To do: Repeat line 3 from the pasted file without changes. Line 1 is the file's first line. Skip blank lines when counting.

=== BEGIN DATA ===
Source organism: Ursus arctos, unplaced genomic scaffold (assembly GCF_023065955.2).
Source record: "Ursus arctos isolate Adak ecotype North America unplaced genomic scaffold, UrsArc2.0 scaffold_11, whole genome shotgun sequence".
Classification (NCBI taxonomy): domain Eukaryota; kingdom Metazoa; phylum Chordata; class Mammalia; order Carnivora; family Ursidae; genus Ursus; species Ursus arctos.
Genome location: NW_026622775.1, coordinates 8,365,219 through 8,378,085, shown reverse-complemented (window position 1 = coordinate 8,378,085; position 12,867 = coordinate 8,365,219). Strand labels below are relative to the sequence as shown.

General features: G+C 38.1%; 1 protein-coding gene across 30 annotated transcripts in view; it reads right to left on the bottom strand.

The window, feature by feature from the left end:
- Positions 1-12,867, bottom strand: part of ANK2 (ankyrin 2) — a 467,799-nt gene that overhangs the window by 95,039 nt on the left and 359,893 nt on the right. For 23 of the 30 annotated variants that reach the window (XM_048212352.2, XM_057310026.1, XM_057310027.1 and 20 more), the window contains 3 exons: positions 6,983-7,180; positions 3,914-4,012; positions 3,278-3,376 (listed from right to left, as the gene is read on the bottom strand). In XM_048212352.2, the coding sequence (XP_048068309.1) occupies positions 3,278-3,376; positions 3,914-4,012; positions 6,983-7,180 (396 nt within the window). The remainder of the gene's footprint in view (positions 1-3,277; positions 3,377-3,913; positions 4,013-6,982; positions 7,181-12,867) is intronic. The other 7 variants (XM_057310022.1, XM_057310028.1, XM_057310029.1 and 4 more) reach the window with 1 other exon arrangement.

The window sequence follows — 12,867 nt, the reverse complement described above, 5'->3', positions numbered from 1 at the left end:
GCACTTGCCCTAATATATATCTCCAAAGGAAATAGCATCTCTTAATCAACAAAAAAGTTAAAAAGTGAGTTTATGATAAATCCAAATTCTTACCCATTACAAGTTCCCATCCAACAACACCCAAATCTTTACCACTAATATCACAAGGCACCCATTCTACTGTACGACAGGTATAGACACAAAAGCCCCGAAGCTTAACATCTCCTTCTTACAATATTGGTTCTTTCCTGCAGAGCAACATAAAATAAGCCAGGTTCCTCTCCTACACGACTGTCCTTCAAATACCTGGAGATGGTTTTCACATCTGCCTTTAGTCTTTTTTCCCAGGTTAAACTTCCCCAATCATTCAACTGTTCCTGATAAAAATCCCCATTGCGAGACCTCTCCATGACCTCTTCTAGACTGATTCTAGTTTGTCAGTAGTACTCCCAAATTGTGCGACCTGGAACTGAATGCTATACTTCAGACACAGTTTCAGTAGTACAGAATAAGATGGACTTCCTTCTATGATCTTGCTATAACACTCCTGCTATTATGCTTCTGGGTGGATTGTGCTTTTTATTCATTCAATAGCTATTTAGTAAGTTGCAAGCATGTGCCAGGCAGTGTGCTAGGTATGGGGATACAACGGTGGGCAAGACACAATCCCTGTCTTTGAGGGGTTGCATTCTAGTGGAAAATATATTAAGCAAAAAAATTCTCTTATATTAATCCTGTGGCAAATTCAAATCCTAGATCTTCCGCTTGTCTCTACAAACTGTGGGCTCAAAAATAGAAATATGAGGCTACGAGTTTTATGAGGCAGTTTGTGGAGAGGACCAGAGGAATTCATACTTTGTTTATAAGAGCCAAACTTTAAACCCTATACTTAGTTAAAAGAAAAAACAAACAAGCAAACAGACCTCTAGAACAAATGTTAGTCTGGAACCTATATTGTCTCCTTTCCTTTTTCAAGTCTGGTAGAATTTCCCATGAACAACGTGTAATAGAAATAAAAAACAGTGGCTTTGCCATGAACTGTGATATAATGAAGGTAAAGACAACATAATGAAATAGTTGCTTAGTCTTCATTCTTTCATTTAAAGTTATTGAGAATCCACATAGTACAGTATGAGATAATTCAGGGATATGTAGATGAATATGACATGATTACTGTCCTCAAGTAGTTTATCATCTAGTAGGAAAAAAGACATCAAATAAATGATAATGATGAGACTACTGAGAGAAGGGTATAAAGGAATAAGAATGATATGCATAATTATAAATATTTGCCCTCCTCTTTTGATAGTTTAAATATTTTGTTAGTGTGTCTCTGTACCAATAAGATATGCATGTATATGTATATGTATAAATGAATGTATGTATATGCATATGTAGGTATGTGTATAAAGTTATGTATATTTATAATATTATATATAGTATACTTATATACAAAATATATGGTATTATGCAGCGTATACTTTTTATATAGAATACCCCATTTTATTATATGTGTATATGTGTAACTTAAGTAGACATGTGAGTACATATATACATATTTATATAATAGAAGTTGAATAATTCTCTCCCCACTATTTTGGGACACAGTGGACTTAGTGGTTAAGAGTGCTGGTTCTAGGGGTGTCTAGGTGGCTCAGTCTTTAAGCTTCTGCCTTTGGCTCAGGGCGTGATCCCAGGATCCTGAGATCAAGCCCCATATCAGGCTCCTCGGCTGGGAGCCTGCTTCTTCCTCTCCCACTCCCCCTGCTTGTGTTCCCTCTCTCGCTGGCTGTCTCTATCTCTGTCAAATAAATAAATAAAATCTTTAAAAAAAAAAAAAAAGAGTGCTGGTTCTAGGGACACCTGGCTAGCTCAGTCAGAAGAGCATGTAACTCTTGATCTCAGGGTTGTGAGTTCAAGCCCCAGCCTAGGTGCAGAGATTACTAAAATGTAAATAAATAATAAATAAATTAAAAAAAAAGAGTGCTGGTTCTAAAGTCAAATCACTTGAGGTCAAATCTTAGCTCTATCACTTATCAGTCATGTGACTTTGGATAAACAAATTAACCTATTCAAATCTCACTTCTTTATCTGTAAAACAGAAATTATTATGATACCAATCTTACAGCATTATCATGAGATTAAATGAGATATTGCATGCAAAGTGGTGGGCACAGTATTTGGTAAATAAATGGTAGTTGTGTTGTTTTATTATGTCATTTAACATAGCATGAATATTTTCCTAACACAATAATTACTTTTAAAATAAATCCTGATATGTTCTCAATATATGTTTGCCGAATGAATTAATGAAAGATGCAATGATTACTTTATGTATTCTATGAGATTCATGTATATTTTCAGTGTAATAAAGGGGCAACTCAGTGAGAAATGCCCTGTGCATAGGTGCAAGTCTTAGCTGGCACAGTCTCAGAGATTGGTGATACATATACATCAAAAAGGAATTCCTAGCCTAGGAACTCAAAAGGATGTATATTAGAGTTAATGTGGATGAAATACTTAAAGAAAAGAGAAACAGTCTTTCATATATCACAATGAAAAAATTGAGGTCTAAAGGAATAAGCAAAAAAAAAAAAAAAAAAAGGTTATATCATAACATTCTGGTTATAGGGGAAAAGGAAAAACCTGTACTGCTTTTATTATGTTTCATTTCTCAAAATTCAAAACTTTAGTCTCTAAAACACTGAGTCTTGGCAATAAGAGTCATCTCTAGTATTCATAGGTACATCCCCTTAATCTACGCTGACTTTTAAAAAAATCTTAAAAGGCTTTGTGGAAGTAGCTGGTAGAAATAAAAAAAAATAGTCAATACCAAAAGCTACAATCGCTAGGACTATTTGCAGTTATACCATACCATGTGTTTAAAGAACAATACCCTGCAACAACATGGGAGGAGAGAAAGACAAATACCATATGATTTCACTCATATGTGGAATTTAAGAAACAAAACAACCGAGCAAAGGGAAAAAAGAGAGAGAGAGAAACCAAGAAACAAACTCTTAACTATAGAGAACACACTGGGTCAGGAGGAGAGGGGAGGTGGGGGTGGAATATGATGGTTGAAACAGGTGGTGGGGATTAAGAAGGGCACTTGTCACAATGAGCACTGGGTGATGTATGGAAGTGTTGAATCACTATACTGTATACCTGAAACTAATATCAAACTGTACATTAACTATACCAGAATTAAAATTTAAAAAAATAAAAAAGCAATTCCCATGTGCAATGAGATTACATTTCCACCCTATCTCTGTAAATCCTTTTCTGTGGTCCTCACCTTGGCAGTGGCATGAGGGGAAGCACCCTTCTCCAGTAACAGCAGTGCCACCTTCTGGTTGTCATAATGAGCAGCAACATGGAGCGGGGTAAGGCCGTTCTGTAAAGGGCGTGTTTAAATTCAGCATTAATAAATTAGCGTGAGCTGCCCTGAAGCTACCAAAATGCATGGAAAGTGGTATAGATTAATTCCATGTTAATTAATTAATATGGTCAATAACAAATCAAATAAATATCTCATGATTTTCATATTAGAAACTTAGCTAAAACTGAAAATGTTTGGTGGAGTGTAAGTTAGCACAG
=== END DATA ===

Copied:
Classification (NCBI taxonomy): domain Eukaryota; kingdom Metazoa; phylum Chordata; class Mammalia; order Carnivora; family Ursidae; genus Ursus; species Ursus arctos.